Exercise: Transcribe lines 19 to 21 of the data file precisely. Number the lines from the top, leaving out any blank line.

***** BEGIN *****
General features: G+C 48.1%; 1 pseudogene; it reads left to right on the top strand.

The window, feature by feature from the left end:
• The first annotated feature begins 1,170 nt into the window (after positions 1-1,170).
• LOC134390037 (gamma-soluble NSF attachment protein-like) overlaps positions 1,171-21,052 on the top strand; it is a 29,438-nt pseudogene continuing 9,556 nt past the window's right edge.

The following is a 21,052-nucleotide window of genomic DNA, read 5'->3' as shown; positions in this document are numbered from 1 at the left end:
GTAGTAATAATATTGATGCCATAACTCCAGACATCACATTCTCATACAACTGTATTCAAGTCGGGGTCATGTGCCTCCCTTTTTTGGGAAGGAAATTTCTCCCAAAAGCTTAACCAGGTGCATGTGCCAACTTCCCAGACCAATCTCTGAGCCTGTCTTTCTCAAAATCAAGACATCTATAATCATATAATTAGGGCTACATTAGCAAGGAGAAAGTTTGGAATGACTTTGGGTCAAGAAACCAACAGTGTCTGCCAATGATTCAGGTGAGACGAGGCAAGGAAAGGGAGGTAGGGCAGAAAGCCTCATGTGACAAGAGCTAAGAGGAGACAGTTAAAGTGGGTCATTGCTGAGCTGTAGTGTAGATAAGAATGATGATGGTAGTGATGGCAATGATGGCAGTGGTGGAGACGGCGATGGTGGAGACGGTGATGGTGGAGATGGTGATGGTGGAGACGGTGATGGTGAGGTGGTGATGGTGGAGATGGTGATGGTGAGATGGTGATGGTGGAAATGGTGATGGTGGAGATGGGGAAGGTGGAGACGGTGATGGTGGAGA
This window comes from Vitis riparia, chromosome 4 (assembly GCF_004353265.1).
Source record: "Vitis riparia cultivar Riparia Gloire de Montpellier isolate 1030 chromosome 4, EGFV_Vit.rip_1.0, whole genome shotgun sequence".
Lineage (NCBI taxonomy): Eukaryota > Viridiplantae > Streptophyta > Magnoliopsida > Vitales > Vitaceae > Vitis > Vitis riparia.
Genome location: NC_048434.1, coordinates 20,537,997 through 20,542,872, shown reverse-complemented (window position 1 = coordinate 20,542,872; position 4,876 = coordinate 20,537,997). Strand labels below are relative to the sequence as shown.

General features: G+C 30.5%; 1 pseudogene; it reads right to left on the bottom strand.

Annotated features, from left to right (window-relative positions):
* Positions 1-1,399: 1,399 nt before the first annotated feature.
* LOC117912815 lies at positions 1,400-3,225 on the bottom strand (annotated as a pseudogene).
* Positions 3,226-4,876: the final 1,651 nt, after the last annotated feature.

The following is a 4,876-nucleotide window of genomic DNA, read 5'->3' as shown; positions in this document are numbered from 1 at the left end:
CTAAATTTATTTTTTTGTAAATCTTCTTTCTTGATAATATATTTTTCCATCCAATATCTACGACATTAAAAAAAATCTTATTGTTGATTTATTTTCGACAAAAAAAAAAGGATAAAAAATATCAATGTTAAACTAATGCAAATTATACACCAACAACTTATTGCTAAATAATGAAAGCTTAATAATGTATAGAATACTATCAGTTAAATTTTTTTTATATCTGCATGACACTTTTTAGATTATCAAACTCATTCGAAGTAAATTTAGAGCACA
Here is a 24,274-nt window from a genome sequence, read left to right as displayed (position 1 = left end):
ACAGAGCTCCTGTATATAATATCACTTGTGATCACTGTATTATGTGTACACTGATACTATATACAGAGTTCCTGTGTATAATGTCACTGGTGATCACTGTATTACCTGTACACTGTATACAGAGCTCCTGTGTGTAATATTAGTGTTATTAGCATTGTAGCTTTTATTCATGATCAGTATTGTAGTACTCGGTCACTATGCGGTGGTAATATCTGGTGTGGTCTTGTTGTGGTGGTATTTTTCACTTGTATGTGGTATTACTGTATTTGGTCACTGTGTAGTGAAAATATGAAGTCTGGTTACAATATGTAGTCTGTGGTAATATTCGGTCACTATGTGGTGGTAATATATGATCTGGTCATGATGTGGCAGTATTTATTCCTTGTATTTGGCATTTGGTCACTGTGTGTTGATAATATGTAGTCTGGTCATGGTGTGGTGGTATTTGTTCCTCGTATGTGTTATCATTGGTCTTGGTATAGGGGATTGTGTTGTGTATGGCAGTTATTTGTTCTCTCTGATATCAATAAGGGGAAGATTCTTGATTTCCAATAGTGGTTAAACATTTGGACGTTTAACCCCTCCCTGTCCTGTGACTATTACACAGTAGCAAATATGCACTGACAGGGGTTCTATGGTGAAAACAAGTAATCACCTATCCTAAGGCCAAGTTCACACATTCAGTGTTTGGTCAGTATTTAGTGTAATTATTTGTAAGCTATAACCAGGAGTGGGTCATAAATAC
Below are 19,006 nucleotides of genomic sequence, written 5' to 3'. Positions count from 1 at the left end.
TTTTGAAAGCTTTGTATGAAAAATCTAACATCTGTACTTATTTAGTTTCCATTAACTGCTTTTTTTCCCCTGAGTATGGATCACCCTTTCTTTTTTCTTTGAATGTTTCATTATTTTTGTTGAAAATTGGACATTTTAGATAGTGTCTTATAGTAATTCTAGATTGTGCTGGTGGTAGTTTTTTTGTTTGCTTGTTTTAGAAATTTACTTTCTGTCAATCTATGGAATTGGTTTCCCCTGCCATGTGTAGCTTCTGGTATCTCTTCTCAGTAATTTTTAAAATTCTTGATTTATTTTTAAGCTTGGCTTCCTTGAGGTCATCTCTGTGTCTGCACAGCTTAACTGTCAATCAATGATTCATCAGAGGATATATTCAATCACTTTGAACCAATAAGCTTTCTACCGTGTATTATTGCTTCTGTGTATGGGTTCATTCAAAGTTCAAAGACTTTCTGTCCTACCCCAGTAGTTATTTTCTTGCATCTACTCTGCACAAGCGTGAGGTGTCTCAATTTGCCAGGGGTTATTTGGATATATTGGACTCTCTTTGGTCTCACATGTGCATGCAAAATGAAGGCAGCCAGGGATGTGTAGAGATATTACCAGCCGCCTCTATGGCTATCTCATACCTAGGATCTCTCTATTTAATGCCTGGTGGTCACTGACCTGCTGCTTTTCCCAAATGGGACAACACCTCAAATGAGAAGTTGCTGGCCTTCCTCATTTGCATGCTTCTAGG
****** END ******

ACAGAGCTCCTGTATATAATATCACTTGTGATCACTGTATTATGTGTACACTGATACTATATACAGAGTTCCTGTGTATAATGTCACTGGTGATCACTGTATTACCTGTACACTGTATACAGAGCTCCTGTGTGTAATATTAGTGTTATTAGCATTGTAGCTTTTATTCATGATCAGTATTGTAGTACTCGGTCACTATGCGGTGGTAATATCTGGTGTGGTCTTGTTGTGGTGGTATTTTTCACTTGTATGTGGTATTACTGTATTTGGTCACTGTGTAGTGAAAATATGAAGTCTGGTTACAATATGTAGTCTGTGGTAATATTCGGTCACTATGTGGTGGTAATATATGATCTGGTCATGATGTGGCAGTATTTATTCCTTGTATTTGGCATTTGGTCACTGTGTGTTGATAATATGTAGTCTGGTCATGGTGTGGTGGTATTTGTTCCTCGTATGTGTTATCATTGGTCTTGGTATAGGGGATTGTGTTGTGTATGGCAGTTATTTGTTCTCTCTGATATCAATAAGGGGAAGATTCTTGATTTCCAATAGTGGTTAAACATTTGGACGTTTAACCCCTCCCTGTCCTGTGACTATTACACAGTAGCAAATATGCACTGACAGGGGTTCTATGGTGAAAACAAGTAATCACCTATCCTAAGGCCAAGTTCACACATTCAGTGTTTGGTCAGTATTTAGTGTAATTATTTGTAAGCTATAACCAGGAGTGGGTCATAAATAC
Below are 19,006 nucleotides of genomic sequence, written 5' to 3'. Positions count from 1 at the left end.
TTTTGAAAGCTTTGTATGAAAAATCTAACATCTGTACTTATTTAGTTTCCATTAACTGCTTTTTTTCCCCTGAGTATGGATCACCCTTTCTTTTTTCTTTGAATGTTTCATTATTTTTGTTGAAAATTGGACATTTTAGATAGTGTCTTATAGTAATTCTAGATTGTGCTGGTGGTAGTTTTTTTGTTTGCTTGTTTTAGAAATTTACTTTCTGTCAATCTATGGAATTGGTTTCCCCTGCCATGTGTAGCTTCTGGTATCTCTTCTCAGTAATTTTTAAAATTCTTGATTTATTTTTAAGCTTGGCTTCCTTGAGGTCATCTCTGTGTCTGCACAGCTTAACTGTCAATCAATGATTCATCAGAGGATATATTCAATCACTTTGAACCAATAAGCTTTCTACCGTGTATTATTGCTTCTGTGTATGGGTTCATTCAAAGTTCAAAGACTTTCTGTCCTACCCCAGTAGTTATTTTCTTGCATCTACTCTGCACAAGCGTGAGGTGTCTCAATTTGCCAGGGGTTATTTGGATATATTGGACTCTCTTTGGTCTCACATGTGCATGCAAAATGAAGGCAGCCAGGGATGTGTAGAGATATTACCAGCCGCCTCTATGGCTATCTCATACCTAGGATCTCTCTATTTAATGCCTGGTGGTCACTGACCTGCTGCTTTTCCCAAATGGGACAACACCTCAAATGAGAAGTTGCTGGCCTTCCTCATTTGCATGCTTCTAGG